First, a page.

Alexei Sazevitch — husband, father — takes his marital vows lightly until, returning home from work one day, he discovers that Elena...
“Their Magician and Other Stories”
by Gloria Kurian Broder
Handsel Books, 267 pp., $20
Alexei Sazevitch — husband, father — takes his marital vows lightly until, returning home from work one day, he discovers that Elena, his wife of 45 years, may have run off with a lover.
Elena, who was always saying, “Think of the poor.” Elena, matronly fat with an old woman’s braids. Who could find her alluring?
All along, Alexei had hidden his own indiscretions. Now it appears his wife had been doing the same. Can Alexei face up to reality? His four children rush to Papa’s side as he confronts images of their mother — his simple wife — with her lovers.
Most Read Stories
- Seattle Zestimates are off by $40,000; now hundreds of data crunchers vie to improve Zillow’s model
- 2 men shot at Seattle’s Gas Works Park; suspect sought
- Off-lease used cars are flooding market, pushing prices down
- Seattle once again nation’s fastest-growing big city; population exceeds 700,000 | FYI Guy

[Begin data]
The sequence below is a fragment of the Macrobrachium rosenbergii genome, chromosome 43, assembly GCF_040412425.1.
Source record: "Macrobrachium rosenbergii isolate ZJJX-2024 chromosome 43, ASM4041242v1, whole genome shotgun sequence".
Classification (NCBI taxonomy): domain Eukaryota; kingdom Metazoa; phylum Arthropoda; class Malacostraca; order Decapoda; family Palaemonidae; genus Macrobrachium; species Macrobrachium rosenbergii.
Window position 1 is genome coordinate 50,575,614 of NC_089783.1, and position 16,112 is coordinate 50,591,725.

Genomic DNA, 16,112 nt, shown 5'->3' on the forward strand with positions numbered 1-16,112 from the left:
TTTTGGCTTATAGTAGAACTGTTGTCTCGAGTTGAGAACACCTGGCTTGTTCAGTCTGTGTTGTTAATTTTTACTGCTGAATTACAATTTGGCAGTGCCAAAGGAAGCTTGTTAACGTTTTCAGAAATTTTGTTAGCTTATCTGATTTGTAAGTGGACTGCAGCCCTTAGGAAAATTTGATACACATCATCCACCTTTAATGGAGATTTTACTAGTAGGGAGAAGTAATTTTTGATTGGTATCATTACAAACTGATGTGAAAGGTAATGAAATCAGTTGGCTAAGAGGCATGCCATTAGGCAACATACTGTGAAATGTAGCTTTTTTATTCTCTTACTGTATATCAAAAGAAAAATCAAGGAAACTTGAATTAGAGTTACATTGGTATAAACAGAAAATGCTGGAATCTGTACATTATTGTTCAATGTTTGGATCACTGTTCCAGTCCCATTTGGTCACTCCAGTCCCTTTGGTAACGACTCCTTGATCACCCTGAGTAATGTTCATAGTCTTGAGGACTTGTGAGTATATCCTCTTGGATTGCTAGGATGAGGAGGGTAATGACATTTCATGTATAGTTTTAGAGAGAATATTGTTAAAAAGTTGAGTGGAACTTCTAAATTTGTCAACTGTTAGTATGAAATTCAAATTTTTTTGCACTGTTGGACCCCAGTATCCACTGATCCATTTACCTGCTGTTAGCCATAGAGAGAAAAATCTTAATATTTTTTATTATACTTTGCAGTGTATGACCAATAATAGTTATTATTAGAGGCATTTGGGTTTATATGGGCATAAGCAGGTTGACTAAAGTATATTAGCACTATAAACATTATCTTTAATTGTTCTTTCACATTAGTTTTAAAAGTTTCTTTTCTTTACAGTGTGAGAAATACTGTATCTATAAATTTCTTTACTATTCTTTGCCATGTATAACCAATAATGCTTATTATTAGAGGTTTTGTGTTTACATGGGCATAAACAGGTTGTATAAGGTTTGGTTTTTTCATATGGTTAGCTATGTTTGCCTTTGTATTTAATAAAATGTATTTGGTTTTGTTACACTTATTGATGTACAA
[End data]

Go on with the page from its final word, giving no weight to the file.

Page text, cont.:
- 2 Bellevue High students investigated in alleged rape of 14-year-old girl at Yarrow Point party
Gloria Kurian Broder opens “Their Magician,” her book of 14 short stories, with the tale of “Elena, Unfaithful.” It sets the tone for this deftly crafted collection in which Broder’s characters, however American, breathe Russian irony, grimness and wit.
But Broder’s genius doesn’t wait for her characters’ unraveling; it begins with her first sentences, each a small bud bursting open to reveal deeper beauty and complexity: “Out of gratitude for her life, Rachel Keppler cooked from early morning until late at night.”
Thus opens “Staff of Life,” about a mother who finds her sole worth in cooking for her family, and her family’s eventual food rebellion. What would become of her and her family if she stopped?
Anyone familiar with Broder’s work instantly recognizes the author’s deft arrangement of humor playing off grim reality in the ordinary lives of characters who might have stepped out Chekhov’s plays.
Insightful and supremely entertaining, Broder’s stories press the heart, releasing long-hidden emotions compassionately rendered in characters who mirror ourselves.